Amoebiasis is a condition in which your gut (intestines) becomes infected with the parasite E. histolytica. Entamoebae are a group of single-celled parasites (living things that live in, or on, other living organisms) that can infect both humans and some animals. There are at least six species of entamoeba that can infect the human gut but only E. histolytica causes disease.
Amoebiasis is caused by the protozoan Entamoeba histolytica.
- Amoebiasis is often asymptomatic but may cause dysentery and invasive extra-intestinal disease.
- Entamoeba dispar, another species, has been thought in the past to be non-pathological but in vitro and in vivo experiments suggest it is capable of causing liver damage.
- Humans are the only reservoir, and infection occurs by ingestion of mature cysts in food or water, or on hands contaminated by faeces.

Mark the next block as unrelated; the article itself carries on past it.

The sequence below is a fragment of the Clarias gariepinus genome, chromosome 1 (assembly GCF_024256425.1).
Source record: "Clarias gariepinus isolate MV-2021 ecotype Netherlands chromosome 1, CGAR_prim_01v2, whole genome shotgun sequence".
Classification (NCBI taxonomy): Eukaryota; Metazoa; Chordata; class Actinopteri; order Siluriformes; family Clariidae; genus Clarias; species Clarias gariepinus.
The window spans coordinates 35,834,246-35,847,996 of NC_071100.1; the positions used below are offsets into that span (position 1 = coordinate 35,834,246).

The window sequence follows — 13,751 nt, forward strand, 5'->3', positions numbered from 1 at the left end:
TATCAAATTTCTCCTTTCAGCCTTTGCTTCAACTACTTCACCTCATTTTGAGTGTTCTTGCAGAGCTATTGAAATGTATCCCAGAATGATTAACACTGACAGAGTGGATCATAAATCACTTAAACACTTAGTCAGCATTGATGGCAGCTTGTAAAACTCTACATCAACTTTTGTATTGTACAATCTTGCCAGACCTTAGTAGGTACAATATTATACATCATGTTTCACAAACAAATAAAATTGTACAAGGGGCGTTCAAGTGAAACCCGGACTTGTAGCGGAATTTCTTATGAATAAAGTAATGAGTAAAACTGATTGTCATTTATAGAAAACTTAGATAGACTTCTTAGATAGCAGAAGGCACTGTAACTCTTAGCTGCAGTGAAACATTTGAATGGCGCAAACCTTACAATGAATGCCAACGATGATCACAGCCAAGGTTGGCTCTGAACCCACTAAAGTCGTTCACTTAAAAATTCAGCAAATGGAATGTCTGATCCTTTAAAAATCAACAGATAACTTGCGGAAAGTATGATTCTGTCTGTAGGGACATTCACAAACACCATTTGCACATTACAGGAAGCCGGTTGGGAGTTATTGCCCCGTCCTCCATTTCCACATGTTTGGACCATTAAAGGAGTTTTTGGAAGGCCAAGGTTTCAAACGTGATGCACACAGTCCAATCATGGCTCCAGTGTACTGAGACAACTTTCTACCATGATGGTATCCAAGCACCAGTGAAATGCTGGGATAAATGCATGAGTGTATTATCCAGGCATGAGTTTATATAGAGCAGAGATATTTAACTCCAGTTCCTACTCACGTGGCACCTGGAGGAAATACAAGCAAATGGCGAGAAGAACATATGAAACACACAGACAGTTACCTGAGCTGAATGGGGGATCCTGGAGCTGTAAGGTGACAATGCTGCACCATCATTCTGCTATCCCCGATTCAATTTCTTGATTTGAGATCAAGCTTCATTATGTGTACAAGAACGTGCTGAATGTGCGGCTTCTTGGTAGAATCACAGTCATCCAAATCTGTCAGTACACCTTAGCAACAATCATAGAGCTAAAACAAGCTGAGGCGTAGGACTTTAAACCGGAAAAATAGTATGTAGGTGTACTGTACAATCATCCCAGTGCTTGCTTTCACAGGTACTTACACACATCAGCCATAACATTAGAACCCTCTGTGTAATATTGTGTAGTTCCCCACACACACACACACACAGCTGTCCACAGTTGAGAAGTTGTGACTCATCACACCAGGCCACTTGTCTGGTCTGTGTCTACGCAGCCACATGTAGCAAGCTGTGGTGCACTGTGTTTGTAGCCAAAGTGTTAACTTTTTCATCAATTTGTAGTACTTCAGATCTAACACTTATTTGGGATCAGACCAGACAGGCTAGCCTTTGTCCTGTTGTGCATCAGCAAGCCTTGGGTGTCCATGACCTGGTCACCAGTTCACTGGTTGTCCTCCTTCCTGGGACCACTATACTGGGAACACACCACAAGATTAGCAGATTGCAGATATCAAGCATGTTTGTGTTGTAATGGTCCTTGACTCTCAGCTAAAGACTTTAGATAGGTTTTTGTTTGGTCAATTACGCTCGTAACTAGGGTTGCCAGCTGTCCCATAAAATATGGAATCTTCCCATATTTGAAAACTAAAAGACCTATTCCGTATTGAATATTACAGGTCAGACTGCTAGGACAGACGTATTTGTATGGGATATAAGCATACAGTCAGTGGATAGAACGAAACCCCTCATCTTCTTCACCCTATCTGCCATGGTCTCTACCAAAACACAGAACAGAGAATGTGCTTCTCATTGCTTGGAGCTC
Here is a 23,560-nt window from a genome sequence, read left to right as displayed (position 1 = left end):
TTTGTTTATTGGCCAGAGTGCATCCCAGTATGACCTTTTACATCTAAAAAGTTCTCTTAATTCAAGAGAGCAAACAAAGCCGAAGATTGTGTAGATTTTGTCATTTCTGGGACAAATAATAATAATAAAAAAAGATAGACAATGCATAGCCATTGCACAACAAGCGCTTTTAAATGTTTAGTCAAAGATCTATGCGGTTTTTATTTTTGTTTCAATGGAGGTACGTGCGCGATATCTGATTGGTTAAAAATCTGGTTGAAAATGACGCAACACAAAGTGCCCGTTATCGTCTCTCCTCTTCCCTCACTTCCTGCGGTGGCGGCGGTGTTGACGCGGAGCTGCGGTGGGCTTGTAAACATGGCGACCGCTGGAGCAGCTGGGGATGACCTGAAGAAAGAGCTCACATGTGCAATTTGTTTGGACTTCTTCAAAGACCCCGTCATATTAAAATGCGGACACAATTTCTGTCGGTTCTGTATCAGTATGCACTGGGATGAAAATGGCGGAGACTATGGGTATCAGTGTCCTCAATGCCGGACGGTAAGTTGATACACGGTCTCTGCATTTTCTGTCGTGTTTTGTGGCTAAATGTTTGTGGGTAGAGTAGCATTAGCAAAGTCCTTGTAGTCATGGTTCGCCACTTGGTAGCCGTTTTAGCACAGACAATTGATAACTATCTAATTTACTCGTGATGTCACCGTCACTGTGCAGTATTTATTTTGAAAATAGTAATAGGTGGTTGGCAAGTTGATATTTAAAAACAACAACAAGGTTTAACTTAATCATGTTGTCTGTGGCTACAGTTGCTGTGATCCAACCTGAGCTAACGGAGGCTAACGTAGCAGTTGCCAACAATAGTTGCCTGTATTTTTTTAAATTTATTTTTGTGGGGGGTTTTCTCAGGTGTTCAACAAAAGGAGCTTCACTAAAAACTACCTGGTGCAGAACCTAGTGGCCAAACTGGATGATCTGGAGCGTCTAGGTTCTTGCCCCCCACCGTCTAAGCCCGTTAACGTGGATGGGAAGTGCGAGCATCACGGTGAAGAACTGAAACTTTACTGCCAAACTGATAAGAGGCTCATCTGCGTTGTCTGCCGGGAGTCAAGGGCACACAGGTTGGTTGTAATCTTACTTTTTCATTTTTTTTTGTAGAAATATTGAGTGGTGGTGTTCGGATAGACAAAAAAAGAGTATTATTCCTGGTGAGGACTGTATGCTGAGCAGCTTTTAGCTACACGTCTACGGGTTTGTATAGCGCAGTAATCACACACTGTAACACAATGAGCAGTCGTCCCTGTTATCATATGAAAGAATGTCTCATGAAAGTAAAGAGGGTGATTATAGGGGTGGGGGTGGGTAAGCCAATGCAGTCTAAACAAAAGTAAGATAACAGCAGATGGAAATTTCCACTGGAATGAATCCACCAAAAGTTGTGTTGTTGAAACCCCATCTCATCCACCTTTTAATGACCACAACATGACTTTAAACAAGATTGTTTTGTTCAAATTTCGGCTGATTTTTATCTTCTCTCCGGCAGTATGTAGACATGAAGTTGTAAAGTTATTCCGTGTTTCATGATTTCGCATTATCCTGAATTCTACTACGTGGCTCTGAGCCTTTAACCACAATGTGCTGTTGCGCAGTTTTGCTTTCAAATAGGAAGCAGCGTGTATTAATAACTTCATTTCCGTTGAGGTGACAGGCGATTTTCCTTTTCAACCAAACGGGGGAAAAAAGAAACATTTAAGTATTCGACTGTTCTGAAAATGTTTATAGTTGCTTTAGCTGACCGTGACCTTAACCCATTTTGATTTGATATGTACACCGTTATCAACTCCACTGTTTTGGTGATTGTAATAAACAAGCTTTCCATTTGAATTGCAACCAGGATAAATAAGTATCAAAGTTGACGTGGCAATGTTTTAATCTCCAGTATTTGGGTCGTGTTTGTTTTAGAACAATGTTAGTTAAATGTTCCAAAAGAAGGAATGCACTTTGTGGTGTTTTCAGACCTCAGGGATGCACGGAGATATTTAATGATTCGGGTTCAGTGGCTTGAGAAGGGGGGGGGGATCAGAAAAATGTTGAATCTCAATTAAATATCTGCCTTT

- The cysts of E. histolytica enter the small intestine and release active amoebic parasites (trophozoites), which invade the epithelial cells of the large intestines, causing flask-shaped ulcers. Infection can then spread from the intestines to other organs - eg, the liver, lungs and brain, via the venous system.
- Asymptomatic carriers pass cysts in the faeces and the asymptomatic carriage state can persist indefinitely. E. dispar is the parasite most commonly found in such carriers, Cysts remain viable for up to two months.
- Invasive amoebiasis most often causes an amoebic liver abscess but may affect the lung, heart, brain, urinary tract and skin.